I want to go particularly to other parts of the arrangements that were set out in my letter to Mr Palmer that I tabled in the Parliament earlier and that is upon passage of these two bills, which was the one I introduced today and the Protection and Other Measures Bill, the government will cease transferring illegal maritime arrivals from the Australian mainland and Christmas Island to Nauru or Manus Island for offshore processing for those who have not already been transferred. Any persons who seek to turn up now they will still go to Nauru or Manus Island. This only applies to those who are already here in Australia. That will occur on passage of those bills. There are currently roughly 1,550 IMAs both on the mainland and on Christmas Island who would be affected by this arrangement and that includes 32 unaccompanied minors and 436 children. So as a result of this arrangement those 436 children will be brought into the legacy caseload which means they will be treated like the others who arrived prior to July 19 last year and they will be subject to assessment, TPVs as is indicated in the bills and the other measures. So that is 436 children who would be able to go into that other process and wouldn't be transferred.

What we have said is this will happen upon passage of these bills and the government obviously retains the ability and legal authority to make those transfers and I would urge the Senate to consider as well as the House obviously where the bill has been introduced to deal with these matters promptly. Upon passage of both bills those IMAS from this cohort who have not been transferred will become part of the legacy caseload and be processed in Australia. If found to be a refugee they will be granted a TPV or Safe Haven Enterprise Visa. All IMAs already transferred to Nauru or Manus Island will remain subject to offshore processing policy regardless of their date of arrival. They will remain in or return to the offshore processing centres

on Nauru or Manus Island where their asylum claims will be assessed. Under this policy they will not be resettled in Australia. Any and all new illegal arrivals will also continue to be transferred to Manus Island or Nauru for offshore processing and resettlement and this policy will apply in all such cases without exception as it is a necessary part of our border protection regime.

Now, Labor and the Green's have consistently opposed everything we've done since we've come to government on doing the job on stopping the boats and protecting our borders. They have the opportunity to reverse the habit of a lifetime and now support these strong measures, and that's up to them. But they have largely, to date, rendered themselves irrelevant to the discussion, and to the solution, by their own ideological position and pride. It's a matter for them what they do now – we've had very positive discussions with the crossbenchers, this is a key part of us delivering on our election commitments, keeping our borders strong and dealing effectively, practically and efficiently with cleaning up the mess that we were left behind by the previous government. Happy to take questions.

Journalist: Minister, just on the Safe Haven Visas, you say there's no pathway to a permanent protection visa, but with a safe haven visa, if you have gone to these regional areas and you have worked in jobs for three years, there’s a clause there where they can then apply for a different category of visas. Once in that category, isn't there a pathway for permanent skilled visas and perhaps permanent residency?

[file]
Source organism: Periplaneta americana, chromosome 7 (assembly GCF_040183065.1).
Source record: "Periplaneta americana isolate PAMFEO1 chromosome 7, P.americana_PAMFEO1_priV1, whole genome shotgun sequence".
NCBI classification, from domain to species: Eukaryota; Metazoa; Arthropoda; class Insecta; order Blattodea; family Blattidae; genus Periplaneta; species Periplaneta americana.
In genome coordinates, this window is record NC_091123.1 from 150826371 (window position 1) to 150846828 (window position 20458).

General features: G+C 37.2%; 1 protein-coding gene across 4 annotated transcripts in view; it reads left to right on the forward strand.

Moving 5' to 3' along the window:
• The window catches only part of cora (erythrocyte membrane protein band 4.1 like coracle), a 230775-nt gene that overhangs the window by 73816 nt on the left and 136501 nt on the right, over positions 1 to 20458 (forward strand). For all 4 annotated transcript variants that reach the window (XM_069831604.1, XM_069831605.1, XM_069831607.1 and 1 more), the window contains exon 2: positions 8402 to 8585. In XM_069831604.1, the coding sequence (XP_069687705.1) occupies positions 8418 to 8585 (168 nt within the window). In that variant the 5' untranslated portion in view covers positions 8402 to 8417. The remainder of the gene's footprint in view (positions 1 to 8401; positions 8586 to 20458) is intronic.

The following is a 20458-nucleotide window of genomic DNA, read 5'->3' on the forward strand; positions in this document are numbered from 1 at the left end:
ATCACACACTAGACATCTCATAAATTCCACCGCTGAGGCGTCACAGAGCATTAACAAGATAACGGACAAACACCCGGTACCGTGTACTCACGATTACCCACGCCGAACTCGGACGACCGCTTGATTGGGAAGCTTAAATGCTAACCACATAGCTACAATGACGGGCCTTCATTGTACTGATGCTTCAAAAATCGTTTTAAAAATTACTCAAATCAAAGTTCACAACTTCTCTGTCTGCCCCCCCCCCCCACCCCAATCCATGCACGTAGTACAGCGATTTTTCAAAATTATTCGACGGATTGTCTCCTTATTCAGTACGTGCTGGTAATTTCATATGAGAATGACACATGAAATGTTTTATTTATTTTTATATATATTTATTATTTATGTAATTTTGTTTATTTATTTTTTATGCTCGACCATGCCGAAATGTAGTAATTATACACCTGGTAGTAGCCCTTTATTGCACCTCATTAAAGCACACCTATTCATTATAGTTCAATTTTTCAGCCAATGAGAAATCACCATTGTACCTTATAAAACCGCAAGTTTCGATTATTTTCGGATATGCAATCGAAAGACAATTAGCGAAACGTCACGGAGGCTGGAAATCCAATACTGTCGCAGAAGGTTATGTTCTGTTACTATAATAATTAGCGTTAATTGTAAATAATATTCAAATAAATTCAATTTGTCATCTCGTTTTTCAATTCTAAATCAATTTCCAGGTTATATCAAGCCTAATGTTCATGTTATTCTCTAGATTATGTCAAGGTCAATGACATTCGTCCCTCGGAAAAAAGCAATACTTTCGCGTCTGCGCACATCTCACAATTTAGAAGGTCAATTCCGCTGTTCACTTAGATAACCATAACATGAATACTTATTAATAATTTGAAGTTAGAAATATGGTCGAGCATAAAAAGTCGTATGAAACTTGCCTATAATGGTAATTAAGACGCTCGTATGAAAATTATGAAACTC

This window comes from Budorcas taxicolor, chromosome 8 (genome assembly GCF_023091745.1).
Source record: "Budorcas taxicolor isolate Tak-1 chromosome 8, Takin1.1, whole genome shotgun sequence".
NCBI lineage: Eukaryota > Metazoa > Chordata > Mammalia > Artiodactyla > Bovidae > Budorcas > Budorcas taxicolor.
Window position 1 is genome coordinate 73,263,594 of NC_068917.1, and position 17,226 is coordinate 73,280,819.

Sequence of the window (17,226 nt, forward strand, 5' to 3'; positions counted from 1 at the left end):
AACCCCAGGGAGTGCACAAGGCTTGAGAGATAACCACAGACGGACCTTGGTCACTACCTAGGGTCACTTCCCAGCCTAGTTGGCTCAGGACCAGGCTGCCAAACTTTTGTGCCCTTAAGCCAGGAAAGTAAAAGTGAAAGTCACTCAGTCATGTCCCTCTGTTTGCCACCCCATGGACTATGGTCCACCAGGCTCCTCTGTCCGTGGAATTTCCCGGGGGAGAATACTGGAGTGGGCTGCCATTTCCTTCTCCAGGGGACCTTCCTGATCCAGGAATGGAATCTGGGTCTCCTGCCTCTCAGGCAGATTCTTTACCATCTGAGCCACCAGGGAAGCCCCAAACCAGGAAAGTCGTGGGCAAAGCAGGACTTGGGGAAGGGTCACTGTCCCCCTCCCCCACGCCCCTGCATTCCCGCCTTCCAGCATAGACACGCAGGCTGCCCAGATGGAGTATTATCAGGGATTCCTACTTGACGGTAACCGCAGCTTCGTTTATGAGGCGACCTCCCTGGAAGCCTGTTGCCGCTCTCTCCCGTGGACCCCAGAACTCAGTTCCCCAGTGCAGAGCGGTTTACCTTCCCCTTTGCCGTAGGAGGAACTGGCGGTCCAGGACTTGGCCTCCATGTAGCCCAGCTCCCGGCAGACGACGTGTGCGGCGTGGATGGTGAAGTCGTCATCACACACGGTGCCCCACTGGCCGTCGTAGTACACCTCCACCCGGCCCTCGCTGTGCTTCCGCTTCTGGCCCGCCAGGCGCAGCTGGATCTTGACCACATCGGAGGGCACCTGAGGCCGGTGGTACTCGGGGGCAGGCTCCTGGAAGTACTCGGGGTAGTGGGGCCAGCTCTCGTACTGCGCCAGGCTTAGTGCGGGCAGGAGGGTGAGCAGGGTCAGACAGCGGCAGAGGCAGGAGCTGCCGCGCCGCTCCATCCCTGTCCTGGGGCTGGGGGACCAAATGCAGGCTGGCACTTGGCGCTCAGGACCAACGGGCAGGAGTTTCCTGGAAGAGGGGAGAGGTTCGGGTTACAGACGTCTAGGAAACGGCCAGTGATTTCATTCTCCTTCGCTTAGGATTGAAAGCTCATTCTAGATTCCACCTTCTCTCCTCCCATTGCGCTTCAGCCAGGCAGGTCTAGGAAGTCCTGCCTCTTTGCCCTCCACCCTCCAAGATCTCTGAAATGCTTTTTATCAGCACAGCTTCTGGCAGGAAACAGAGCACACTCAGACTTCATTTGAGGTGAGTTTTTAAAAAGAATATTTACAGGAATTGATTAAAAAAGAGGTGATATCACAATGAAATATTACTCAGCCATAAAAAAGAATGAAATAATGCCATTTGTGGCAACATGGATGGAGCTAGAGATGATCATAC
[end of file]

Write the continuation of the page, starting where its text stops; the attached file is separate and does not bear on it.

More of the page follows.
Minister Morrison: Well, there are a lot of hurdles that have to be cleared along this process. If people decide to go home, they would actually be able to apply offshore for access to Australia. If they had currently arrived illegally by boat, and they decided, well, I'm going to go home, they could apply offshore to become part of our special humanitarian programme; they could apply for a skilled visa offshore; they could do any of these things offshore. What Mr Palmer has proposed and we have worked with him on, is to come up with an alternative Temporary Protection Visa which means that people can go to nominated regional areas, and I want to stress those regional areas would not be nominated by the government, they would be done by the areas themselves. IF they choose to participate in this programme, then we will facilitate that. Similarly, if an employer in a regional area, that's defined as a regional area in the Migration Act, they can also say we would like to participate in this. But at the end of the day, it means that if they do go to those places and they do work for three and half years out of the five, then they may make an onshore application for – it could be student visa, it could be a 457 visa – but they would have to meet the eligibility requirements of those visas. Failure to meet those requirements means the only other visa they could get would get a TPV. They will never get a permanent protection visa.

Journalist: You had said in August last year, when you announced this policy down in Melbourne during your election campaign, "none of these 30,000 people will be permanently settled in Australia" – that's clearly not the case?

Minister Morrison: And I was referring to resettlement under protection visas.

Journalist: Minister, just with the Temporary Safe Haven Visa, will there be a cap on the number of those visas issued each year, and if so, what would that cap be?

Minister Morrison: We haven't considered whether a cap might be necessary, and the flow of people will depend upon the assessment process of how many people are found to be refugees or not. So we will get a better handle on that once we start to see that assessment process kick in.